Friday, December 21, 2012

A Royal Swell: King Tide at the Hayward Shoreline

Date: December 15, 2012
Place: Hayward Regional Shoreline, Hayward, California
Difficulty: easy

Last spring I posted my recommendation of the Hayward Shoreline Interpretive Center (HSIC) as a great place for family hikes and class field trips. Last week my younger chika's class went on a field trip there, which I was happy to chaperone. It was then that I found out it was king tide time for the pacific coast. The water level was low enough for the children to observe mud critters, but water was rushing speedily in and by the time we left the entire area was flooded.
We left HSIC about half an hour before the tidal peak. As soon as I got home and checked the online tidal chart and saw that the last day of the king tide was going to be on Saturday, Dec, 14.

HSIC building is an island
The tidal cycle is caused by the gravity pull of the moon. King tide happens when the sun is aligned with the moon and adds its own gravity pull. The combined pull of the sun and the moon results in extreme tide, called king tide. This king tide reached its highest (7.5 ft) on Dec. 12. On Dec. 14 at 1:13 pm water level reached 'only' 7.1 ft. Not the highest, very impressive nonetheless.

Papa Quail had taken the little chika to a birthday party so I took the older one with me to the Hayward Shoreline. My older chika is very fascinated with royalty, and was excited to go and see the 'king'. We arrived at 1:00 pm and immediately went on the trail.

It was hard to recognize the landscape from what I've seen last spring. We arrived there just before the tidal peak and everything was already flooded. Ponds, slough and vegetation fields alike.
Mallards feeding on tidal floatsome
It drizzled the entire time we were there. The chika started the hike complaining about being cold and itchy, despite of the thick coat and hood she was wearing. I didn't mind the rain as much. My main concern was keeping the camera dry. I did so by keeping it under my poncho and only pulling it out for quick snapshots.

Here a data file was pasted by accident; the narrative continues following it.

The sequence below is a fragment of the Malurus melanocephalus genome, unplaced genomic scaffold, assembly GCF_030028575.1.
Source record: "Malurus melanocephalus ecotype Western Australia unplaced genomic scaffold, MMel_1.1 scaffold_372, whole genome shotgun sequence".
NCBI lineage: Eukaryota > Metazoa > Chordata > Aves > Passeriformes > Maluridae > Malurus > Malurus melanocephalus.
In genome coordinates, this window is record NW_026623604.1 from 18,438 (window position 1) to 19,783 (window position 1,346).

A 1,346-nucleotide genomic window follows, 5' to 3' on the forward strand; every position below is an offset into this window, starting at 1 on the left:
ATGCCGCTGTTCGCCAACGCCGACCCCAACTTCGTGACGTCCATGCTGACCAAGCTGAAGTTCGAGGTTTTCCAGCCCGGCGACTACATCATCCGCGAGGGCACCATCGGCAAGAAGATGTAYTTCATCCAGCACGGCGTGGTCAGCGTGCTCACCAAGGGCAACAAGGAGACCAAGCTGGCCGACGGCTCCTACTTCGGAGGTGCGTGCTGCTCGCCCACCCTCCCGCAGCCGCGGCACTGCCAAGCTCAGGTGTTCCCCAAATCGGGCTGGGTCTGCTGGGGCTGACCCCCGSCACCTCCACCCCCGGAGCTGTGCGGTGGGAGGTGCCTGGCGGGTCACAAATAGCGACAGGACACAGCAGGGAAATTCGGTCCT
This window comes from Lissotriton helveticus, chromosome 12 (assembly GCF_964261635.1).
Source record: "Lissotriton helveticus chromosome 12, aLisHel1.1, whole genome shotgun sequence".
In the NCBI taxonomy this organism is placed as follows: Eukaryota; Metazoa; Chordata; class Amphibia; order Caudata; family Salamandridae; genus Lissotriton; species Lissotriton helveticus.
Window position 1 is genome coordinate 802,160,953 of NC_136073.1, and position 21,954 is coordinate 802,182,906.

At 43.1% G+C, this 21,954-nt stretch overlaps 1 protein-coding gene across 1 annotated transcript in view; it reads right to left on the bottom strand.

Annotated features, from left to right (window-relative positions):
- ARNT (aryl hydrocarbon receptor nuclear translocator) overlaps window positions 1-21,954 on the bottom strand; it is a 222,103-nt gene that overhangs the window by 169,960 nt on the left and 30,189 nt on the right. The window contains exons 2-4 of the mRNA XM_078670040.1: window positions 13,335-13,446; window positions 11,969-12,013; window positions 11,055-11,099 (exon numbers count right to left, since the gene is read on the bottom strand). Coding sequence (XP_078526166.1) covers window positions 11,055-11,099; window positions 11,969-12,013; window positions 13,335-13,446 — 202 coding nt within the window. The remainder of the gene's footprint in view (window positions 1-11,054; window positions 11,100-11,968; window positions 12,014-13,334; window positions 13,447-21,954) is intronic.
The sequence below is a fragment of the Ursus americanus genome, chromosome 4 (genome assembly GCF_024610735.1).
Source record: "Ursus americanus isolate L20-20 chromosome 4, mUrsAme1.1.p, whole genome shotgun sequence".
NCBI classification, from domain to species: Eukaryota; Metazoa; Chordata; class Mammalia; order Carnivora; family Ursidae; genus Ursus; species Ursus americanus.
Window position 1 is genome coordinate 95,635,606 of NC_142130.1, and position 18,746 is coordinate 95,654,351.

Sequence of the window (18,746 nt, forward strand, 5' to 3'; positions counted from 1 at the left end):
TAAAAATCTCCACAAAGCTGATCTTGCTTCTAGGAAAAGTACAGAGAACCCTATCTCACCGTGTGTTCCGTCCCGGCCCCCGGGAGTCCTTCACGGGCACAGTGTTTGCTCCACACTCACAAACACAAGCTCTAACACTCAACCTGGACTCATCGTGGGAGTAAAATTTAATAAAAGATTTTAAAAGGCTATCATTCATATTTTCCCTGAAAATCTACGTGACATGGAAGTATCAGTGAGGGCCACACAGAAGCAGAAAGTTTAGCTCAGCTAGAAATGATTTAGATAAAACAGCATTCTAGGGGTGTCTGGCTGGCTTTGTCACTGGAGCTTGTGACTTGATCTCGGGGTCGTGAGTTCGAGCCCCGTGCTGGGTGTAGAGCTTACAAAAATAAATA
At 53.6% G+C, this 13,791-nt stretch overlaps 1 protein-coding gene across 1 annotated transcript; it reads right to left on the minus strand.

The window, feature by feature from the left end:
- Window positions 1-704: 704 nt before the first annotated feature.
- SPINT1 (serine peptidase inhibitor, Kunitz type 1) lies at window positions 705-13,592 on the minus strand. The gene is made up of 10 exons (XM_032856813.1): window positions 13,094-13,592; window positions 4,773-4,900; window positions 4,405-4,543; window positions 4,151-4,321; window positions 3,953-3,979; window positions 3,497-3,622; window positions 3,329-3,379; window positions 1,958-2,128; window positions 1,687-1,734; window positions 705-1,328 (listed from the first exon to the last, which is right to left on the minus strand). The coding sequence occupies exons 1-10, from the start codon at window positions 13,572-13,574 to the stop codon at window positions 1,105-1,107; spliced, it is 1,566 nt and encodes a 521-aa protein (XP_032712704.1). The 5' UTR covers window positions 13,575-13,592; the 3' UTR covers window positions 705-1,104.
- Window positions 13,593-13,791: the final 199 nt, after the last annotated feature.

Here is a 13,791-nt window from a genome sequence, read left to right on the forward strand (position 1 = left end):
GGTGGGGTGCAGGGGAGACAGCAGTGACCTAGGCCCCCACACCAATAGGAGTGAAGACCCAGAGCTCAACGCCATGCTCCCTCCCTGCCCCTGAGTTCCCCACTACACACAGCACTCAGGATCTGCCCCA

A group of Northern Shoveler ducks enjoying the wide swim area.
We didn't expect to see many wading birds there. We did see many ducks, including this sole Ruddy Duck:
Ruddy Duck, adult male, nonbreeding.
We didn't expect to see wading birds but we did see them. Waiting for the tide to recede.

Greater Yellowlegs
Every time I go to the Hayward Shoreline I wonder about this windmill. On my chika's field trip I learned that it is an artistic representation of actual windmills that were used in past days to move water between the ponds. 
A work of art
I didn't expect to see any flowers there at this time of year, but this marsh gum surprised me. Just like the spring flowers there, the marsh gum too is yellow.
Marsh gum
I also noted the progress in building the new power plant. It, too, looked like an island.

Just like last time, we made it to where the slough enters from the bay. The pond, so calm and rich in birds last spring, was full to the brim with turbulent grey water.

A single bird was there - one Western Grebe that kept diving again and again in one place, looking for goodies brought in by the tide. 

Western Grebe
Below the bridge were some remains of the mud nests build by the cliff swallows last spring. The rains have washed most of them off, but in some places there were still muddy remains. One of them even held three abandoned eggs still. 

Remains of swallow's nests. Abandoned eggs in bottom right corner. 
I tried convincing my chika to continue beyond the bridge but at that point she had had enough of hiking in the rain s we turned about and started back. At that time the tide has already started receding so we were walking against the water flow.
Submerged pickleweed
In between the green vegetation we found mushrooms. It made my chika very happy - she loves mushrooms. From that point on her entire attitude has improved considerably. She became excited about everything we saw and didn't mind the rain anymore.

There were plenty of willets huddling together by the slough. They appeared sleepy and uninterested in anything.

Least sandpipers, on the other hand, took immediate advantage of the receding tide and started foraging the newly exposed ground, even right by the trail:
Least Sandpiper
The great egret that was too far to photograph on our way out had come near the trail. A bright splash of white in the overall grey scenery.
Great Egret
When we got near the HSIC I photographed the marks of the king tide from 12/12. When it was at its highest - 7.5 ft - the water had flooded the trail itself.

What the tide had deposited on the trail
We finished our hike with a visit inside the HSIC where, with the guidance of the naturalists, my chika got to explore some of the house snails. Apparently they emerge from their shells when hummed to.

Rain or shine - the Hayward Shoreline is always a great place to discover bay wildlife. It is an excellent place to feel the pulse of the bay area nature.


  1. I wasn't familiar with the "king tide" thanks :-)

    Your hike was full of surprises. I loved very much the egret picture.

    1. Thank you! I have heard of the phenomenon before, but it is my first time to experience it. Quite impressive, it is.